• Transportation produces about 20% of global carbon emissions.
  • Systems to produce, package and distribute food generate a third of greenhouse gas emissions.

Nature

  • About 25% of the globe’s greenhouse gas emissions come from land clearing, crop production and fertilization, with animal-based food contributing 75% of that.
  • The majority of terrestrial species ranges are projected to shrink dramatically. Changes in ranges can adversely affect species conservation, greatly increase local species turnover and substantially increase the risk of global extinctions.
  • Climate change has been linked to greater risks from zoonotic diseases. For some contagions, increases in temperatures or rainfall can dramatically affect the life cycles of either the pathogen or its vector – the intermediate species that spreads the disease from the original host to humans.
  • Coral reefs are projected to decline 10% to 30% if the temperature rises 1.5 degrees.
  • The $345 billion provided as global subsidies for fossil fuels results in $5 trillion in overall costs, including in terms of the deterioration of nature.

These are far from the only concerning findings in the UN Climate Report 2022 edition, and it shows just how dire the situation. However, there is still reason for hope.

What Can Be Done

Here are some things the UN Climate Report 2022 relays can help reverse course and help save the enironment:

  • Adaptation to climate change safeguards people from higher temperatures, rising seas, fiercer storms, unpredictable rainfall and more acidic oceans. Some people are more vulnerable to these effects, such as those living in poverty.
  • Globally, a $1.8 trillion investment in early warning systems, climate-resilient infrastructure, improved dryland agriculture, global mangrove protection and resilient water resources could generate $7.1 trillion in avoided costs and social and environmental benefits.
  • Better weather data along with early warning and emergency management systems reduce physical damage and economic losses. Universal access to early warning systems can deliver benefits up to 10 times the initial cost.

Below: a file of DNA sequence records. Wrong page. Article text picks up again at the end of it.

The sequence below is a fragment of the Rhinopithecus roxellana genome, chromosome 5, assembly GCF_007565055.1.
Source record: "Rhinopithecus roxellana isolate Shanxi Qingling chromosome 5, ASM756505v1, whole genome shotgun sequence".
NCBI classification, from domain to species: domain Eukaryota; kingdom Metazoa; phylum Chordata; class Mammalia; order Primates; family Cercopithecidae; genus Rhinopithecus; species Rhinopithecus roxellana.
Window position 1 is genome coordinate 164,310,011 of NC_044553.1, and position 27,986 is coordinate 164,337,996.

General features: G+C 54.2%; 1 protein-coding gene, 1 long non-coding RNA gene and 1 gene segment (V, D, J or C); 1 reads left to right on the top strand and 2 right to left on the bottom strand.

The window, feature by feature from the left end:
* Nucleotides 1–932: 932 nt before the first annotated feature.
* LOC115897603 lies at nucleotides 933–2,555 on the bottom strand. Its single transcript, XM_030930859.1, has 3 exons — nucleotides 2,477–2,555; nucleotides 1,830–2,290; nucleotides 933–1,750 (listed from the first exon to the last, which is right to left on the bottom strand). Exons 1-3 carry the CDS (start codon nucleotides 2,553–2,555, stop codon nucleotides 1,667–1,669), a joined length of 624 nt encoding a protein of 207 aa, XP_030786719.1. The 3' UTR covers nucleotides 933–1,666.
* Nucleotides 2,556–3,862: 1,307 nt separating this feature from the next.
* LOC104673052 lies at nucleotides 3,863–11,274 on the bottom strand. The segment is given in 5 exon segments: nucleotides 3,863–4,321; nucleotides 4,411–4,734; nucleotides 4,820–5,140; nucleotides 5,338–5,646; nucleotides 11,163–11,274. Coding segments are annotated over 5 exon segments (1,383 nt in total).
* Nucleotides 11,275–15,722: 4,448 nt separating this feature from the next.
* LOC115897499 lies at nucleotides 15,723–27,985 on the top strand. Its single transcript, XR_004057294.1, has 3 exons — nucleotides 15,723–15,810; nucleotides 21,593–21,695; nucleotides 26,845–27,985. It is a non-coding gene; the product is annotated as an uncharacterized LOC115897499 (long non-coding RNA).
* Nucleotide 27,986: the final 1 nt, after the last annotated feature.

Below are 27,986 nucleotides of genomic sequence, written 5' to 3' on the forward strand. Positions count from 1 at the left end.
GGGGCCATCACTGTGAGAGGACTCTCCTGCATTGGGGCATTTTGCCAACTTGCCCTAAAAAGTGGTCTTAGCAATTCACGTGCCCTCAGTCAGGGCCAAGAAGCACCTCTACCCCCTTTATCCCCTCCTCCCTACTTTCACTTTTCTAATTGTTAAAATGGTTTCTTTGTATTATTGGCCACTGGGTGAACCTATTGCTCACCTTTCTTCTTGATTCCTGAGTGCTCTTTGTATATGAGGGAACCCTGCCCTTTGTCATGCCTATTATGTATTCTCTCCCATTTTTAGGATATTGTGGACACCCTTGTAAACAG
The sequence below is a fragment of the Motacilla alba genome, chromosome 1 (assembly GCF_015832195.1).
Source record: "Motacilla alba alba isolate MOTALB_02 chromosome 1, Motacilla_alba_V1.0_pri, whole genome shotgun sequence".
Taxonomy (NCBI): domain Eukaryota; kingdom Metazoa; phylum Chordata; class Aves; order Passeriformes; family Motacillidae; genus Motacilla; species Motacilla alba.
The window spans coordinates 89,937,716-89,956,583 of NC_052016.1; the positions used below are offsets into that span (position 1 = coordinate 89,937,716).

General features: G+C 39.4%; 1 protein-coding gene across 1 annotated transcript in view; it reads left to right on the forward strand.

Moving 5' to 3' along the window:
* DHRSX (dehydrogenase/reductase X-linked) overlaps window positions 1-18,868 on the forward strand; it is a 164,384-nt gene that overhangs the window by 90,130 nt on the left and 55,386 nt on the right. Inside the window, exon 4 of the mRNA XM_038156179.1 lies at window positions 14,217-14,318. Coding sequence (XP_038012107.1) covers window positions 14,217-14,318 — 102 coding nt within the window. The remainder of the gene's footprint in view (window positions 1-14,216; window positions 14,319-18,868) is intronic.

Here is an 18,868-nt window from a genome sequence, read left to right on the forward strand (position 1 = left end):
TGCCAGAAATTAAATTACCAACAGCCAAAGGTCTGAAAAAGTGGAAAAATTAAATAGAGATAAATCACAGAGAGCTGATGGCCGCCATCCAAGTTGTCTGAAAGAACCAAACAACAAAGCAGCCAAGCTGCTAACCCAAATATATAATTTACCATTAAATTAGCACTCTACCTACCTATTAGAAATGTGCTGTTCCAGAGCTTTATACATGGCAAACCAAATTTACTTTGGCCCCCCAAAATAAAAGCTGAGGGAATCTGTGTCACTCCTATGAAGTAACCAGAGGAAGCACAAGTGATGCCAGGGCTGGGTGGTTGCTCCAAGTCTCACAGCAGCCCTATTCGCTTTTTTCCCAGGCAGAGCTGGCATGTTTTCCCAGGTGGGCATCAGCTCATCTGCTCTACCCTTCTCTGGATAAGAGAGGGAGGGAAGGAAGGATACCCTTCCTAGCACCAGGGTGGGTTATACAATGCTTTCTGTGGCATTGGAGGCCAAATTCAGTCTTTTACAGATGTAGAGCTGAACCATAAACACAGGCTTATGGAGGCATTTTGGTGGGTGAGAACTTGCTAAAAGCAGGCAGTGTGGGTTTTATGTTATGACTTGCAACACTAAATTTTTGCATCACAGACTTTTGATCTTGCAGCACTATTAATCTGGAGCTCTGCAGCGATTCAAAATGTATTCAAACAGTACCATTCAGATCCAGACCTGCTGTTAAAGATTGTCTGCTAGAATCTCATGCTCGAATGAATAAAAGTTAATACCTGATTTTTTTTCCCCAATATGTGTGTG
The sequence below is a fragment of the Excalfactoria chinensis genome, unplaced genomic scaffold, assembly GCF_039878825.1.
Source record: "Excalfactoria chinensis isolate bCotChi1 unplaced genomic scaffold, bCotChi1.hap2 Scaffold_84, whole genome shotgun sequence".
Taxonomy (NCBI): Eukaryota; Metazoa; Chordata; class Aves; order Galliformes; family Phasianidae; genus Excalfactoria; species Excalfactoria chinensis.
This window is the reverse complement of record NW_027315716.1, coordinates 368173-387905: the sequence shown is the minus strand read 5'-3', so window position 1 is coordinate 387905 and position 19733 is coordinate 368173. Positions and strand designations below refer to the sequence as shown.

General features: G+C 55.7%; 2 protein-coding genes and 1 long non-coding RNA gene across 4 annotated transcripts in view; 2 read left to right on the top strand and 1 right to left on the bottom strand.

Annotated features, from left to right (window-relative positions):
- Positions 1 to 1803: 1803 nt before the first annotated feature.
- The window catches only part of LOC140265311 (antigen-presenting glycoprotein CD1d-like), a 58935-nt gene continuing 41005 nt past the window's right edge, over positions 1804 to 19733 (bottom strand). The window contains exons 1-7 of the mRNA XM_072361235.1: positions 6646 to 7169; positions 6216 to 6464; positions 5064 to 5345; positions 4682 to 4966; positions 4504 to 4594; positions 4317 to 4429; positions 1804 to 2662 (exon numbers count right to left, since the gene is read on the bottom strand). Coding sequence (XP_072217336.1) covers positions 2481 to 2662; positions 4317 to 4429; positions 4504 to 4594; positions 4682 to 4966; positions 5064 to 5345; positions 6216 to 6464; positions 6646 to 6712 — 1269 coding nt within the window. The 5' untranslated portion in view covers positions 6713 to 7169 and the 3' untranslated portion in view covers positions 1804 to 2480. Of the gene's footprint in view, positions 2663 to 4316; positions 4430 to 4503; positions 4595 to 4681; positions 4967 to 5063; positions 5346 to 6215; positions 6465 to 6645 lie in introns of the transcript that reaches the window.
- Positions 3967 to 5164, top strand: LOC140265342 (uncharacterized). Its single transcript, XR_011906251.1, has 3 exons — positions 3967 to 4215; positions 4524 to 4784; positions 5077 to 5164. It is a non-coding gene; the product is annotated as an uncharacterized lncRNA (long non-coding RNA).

• Solar-powered irrigation, weather alert systems, new crop varieties and other adaptive measures can help avoid a drop-off in global agricultural yields by up to 30% by 2050.
  • Improving health systems could help prevent 250,000 additional climate- related deaths per year from 2030 to 2050, mainly from avoidable causes such as malnutrition, malaria, diarrhea and heat stress.
  • Empowering women and girls to have a voice and a role in decision-making on climate change-related issues is essential for sustainable development and greater gender equality.
  • As early adopters of many new agricultural techniques, first responders in crises, entrepreneurs of green energy and decision-makers at home, women offer invaluable insights and solutions into better managing the climate and its risks.
  • Many practices can advance climate adaptation in food systems, such as erosion control, grazing land management, genetic improvements for tolerance to heat and drought, heterogeneous diets, and reduced food loss and waste.
  • Pilot climate-smart agriculture initiatives in a number of countries have boosted productivity, lowered emissions, improved soil quality and water efficiency, and increased incomes and climate resilience.
  • Consumption of healthy and sustainable diets presents major opportunities for reducing emissions from food systems and improving health outcomes, including through lower consumption of energy- and land-intensive animal-sourced foods.
  • Meeting the goals of the Paris Agreement could save about a million lives a year worldwide by 2050 through reductions in air pollution alone. Avoiding the worst climate impacts could help prevent 250,000 additional climate-related deaths per year from 2030 to 2050, mainly from malnutrition, malaria, diarrhea and heat stress.
  • The value of health gains from reducing carbon emissions would be approximately double the global cost of implementing carbon mitigation measures.
  • Transportation alternatives like walking and cycling are not only green, but also offer major health benefits, such as reducing the risk of many chronic health conditions and improving mental health.
  • More sustainable food production would mitigate climate impacts and support more nutritious diets that could prevent close to 11 million premature deaths a year.
  • To protect health and avoid widening health inequities, countries must build climate-resilient health systems.
  • Healthy ecosystems can provide 37% of the mitigation needed to limit global temperature rise.

Ultimately, the UN says global governments must continue to enact policy to protect the environment and stick to it. Without it, more people will go hungry and die of disease, while the entire planet will suffer.